The Maryland Department of Health collected papaya samples from the grocery store associated with the illness cluster to test for the presence of Salmonella
. One sample contained the outbreak strain Salmonella
Kiambu, and another sample tested for Salmonella
Thompson. Both samples were Caribeña brand Maradol papayas that had been imported from Mexico. According to the CDC, whole genome sequencing found that the Salmonella
Kiambu papaya isolate “is closely related genetically” to the Salmonella
Kiambu isolated from the infected individuals. “The result provides more evidence that people in this outbreak got sick from eating contaminated Maradol papayas,” the CDC states.
The CDC is in the process of gathering additional data “to determine whether the recent Salmonella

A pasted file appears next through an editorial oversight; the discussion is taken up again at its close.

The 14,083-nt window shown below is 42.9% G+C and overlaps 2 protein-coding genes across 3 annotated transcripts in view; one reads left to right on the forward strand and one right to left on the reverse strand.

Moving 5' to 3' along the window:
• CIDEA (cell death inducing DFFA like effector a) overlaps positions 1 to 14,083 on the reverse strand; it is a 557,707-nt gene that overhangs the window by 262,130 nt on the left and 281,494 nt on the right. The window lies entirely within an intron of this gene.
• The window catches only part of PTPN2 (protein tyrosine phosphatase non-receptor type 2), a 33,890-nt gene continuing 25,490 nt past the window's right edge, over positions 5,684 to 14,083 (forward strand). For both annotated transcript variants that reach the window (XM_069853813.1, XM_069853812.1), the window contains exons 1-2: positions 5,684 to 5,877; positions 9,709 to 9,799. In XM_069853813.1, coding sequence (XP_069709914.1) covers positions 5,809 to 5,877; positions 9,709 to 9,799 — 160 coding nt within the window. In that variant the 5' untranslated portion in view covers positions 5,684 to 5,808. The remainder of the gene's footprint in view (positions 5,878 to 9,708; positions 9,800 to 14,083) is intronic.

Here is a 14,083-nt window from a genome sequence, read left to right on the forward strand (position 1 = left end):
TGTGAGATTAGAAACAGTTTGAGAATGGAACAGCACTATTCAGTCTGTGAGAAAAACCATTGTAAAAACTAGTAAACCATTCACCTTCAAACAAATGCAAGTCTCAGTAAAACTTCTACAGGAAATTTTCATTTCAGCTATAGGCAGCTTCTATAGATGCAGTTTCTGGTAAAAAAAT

Thompson illness in Maryland is part of this multistate outbreak.”
In the meantime, Grande Produce issued a voluntary recall
on Wednesday for Caribeña brand Maradol papayas with distribution dates between July 10, 2017 and July 19, 2017. As such, the Maryland Department of Health and the CDC have issued warnings
to consumers to not consume any Caribeña brand Maradol papayas. The CDC is also warning restaurants to avoid serving the papayas in their establishments, and retailers not to sell them. If consumers have the papayas in their households, the FDA is advising that they should dispose of them immediately.
Health officials are continuing laboratory surveillance to identify any additional infected individuals and the FDA is working with regulatory officials to pinpoint the exact point in the supply chain that allowed for contamination.
To see which states have been hit by the multistate Salmonella
outbreak, be sure to check the Contagion® Outbreak Monitor
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